There is a lot in these readings that I disagree with but this actually sounds like assisted suicide/euthanasia which is something that I do agree with. I personally believe that it is better to live a shorter life with a high quality than a long life of misery. Of course, quality of life is subjective; one man’s heaven is another man’s hell, but the man in hell should be able to leave if he so choose.
That is something I thought was interesting because it’s something that’s only legal in four US states according to the Wikipedia page on assisted suicide.
This is short because I’m posting from my phone and it’s really awkward trying to correct the auto-correct.
Vices and Virtues: From Thomas More’s Utopia
“They have, however, two sorts of games not unlike our chess…the other resembles a battle between the virtues and the vices, in which the enmity in the vices among themselves, and their agreement against virtue is not unpleasantly represented; together with the special oppositions between the particular virtues and vices; as also the methods by which vice either openly assaults or secretly undermines virtue; and virtue on the other hand resists it.” (Claeys, Gregory, and Lyman Tower Sargent. “Of Their Trades, and Manner of Life.” The Utopia Reader. New York: New York UP, 1999. pgs 78-79. Print.)
I found this quote to be fascinating in its somewhat negative examination of human nature as it ties into the rest of the work. Utopia is not perfect by virtue of its people, but rather of its societal system of laws. Its carefully constructed rules and regulations seek to keep man’s natural instinct towards evil in check.
We see a few instances in which citizens do the wrong thing in this excerpted reading. For example, some people in Utopia rebel against the laws of travel. Rather than obeying, these offenders visit other cities without authority from the Prince. Repeated violations of this crime lead to a life of slavery (as with other crimes). Even more extreme, those who commit adultery more than once are sentenced to death. Punishment of this sort may serve to keep the Utopian people in check. More may be suggesting that utopia can only come about through a society that regulates and controls people’s vices through the proper “education.” If vices are severely punished, the citizens of Utopia will more naturally strive towards being virtuous as a form of self preservation.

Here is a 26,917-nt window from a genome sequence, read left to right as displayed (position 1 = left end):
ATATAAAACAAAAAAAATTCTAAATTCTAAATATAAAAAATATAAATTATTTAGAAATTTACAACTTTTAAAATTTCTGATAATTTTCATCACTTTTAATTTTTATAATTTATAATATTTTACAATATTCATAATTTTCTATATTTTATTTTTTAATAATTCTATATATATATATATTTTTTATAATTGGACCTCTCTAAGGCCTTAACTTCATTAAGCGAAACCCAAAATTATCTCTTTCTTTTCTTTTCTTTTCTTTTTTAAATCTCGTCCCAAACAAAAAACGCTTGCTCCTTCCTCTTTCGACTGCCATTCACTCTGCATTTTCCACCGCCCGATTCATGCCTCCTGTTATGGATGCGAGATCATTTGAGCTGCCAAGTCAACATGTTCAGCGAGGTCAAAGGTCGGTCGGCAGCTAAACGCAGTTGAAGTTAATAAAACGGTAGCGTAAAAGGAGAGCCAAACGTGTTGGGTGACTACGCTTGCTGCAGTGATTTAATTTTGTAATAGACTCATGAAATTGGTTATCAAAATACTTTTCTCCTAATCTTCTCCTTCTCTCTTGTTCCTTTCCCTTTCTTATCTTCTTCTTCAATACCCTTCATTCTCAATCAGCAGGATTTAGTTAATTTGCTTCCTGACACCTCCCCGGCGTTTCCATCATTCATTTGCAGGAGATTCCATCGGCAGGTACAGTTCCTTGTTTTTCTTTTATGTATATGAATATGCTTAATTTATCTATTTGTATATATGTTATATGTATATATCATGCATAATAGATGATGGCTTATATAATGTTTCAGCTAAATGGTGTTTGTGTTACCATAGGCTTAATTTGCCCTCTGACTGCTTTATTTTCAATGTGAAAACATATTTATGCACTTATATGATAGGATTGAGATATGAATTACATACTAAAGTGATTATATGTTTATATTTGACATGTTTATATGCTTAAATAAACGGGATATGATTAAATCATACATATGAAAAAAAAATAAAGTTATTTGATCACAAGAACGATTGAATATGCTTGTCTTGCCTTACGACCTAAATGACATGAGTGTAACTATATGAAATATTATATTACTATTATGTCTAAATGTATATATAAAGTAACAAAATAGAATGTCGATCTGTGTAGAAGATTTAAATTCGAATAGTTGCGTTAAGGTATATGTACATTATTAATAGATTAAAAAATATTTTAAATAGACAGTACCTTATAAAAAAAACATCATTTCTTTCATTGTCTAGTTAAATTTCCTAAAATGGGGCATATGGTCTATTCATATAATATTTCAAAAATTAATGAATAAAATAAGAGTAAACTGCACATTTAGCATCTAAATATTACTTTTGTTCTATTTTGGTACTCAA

Besides punishment, another way in which this occurs is the reduction of money’s worth. Societal values and needs are built in such a way that the natural jealousy and greed that stems from the love of money is curbed. The potential for jealousy and greed therefore lie dormant in mankind, and Utopia’s laws serve to avoid any activation of these passions. The virtue of society therefore overcomes the inherent vices in mankind. The game described, one of only two that the people in Utopia play, is an almost propogandic reminder that immoralities and sinful pleasures will always be resisted and overcome by virtue. This whole system of government is essentially a way to battle those evil passions in mankind which historically have caused the best of societies to spiral downward.
The Virgin of the World
“You shall understand, that there is not under the Heavens, so chast a Nation, as this of Bensalem; Nor so free from all Pollution, or foulnesse. It is the Virgin of the World…” (Bacon, The New Atlantis)
I found this quote particularly emblematic of the utopia Bacon describes. This portion of the world untouched by pollution and all things foul. Bacon repeatedly describes Bensalem in terms of this innocence as seen in his quote here where he uses the word “chaste” to describe the nation. He also exemplifies this chastity, purity, and innocence through his claim that Bensalem is “the virgin of the world.”
This quote also reminded me of a theme I noticed throughout the book. Bensalem is a place free from total authority and even religion to an extent, and serves as a new beginning for the men on the ship in an untouched, and perfect world.